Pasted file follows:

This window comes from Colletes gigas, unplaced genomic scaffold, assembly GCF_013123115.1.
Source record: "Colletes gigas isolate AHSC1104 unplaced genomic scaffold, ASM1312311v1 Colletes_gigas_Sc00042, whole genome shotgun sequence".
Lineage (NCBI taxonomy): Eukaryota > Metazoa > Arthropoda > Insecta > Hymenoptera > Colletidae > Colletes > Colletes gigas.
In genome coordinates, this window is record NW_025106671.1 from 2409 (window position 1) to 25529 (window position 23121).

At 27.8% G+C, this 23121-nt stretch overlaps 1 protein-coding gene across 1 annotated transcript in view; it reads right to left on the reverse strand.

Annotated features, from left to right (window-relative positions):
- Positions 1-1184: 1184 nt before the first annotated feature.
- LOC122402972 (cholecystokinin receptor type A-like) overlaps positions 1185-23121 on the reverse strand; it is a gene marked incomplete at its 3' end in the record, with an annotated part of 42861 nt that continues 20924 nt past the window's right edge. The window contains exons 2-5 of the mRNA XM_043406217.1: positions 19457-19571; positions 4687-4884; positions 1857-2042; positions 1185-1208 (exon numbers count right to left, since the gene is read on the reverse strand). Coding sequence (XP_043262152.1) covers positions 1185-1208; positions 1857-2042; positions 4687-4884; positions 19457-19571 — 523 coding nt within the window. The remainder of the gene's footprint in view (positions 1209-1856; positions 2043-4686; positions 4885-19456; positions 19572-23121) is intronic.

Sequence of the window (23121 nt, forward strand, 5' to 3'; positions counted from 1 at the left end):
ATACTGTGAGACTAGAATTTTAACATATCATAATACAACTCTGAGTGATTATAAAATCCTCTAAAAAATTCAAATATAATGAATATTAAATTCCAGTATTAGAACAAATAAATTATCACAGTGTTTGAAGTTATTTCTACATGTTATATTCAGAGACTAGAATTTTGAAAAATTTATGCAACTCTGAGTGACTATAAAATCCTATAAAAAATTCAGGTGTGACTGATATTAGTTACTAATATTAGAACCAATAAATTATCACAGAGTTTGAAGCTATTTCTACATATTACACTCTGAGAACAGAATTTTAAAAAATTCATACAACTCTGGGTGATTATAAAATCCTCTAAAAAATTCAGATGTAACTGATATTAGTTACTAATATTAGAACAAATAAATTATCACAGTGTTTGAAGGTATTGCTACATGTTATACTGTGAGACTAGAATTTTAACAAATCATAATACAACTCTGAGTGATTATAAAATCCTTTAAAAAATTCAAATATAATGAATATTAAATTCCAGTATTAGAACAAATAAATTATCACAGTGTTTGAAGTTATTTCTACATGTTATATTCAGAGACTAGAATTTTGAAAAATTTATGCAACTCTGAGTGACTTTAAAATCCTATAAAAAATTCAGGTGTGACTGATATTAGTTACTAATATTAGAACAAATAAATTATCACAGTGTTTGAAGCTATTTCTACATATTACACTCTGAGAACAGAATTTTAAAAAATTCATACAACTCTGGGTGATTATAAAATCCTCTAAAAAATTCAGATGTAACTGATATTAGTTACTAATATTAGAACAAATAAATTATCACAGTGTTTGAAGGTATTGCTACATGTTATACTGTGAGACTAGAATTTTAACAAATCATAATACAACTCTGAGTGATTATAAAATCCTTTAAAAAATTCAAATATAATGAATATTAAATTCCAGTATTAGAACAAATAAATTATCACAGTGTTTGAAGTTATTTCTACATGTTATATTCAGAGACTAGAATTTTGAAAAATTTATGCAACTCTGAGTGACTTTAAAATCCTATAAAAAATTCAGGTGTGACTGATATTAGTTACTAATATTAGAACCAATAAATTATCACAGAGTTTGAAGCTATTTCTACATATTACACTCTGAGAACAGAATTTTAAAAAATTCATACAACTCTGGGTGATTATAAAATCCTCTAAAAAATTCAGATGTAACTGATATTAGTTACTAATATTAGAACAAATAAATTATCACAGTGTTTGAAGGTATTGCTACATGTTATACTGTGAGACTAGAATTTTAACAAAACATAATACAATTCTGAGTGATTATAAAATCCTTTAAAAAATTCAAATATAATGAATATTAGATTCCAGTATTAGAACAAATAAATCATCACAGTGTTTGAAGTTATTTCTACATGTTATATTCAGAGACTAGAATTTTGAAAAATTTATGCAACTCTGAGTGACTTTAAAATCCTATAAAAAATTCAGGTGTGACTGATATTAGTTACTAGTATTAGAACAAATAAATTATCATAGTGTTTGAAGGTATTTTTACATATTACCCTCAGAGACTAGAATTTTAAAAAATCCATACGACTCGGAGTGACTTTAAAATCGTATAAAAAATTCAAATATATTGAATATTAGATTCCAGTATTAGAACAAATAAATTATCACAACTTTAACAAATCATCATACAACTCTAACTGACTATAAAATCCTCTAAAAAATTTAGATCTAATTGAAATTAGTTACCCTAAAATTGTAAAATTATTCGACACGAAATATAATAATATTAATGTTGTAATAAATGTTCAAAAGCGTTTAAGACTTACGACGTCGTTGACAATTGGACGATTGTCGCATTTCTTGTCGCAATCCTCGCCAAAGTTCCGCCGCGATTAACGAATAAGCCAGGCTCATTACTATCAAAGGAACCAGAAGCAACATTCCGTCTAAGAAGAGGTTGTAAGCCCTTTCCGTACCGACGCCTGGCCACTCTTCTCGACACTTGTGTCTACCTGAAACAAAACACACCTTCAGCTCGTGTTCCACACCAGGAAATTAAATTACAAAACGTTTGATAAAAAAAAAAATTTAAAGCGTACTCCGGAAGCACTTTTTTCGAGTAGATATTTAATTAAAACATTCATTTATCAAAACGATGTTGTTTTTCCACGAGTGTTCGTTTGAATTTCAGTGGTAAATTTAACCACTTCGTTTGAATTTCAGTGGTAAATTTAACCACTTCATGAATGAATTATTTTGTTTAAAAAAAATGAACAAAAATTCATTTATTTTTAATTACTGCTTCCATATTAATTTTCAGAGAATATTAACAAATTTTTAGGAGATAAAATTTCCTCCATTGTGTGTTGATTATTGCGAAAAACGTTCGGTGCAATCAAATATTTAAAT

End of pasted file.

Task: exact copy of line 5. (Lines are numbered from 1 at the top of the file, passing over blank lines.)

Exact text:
At 27.8% G+C, this 23121-nt stretch overlaps 1 protein-coding gene across 1 annotated transcript in view; it reads right to left on the reverse strand.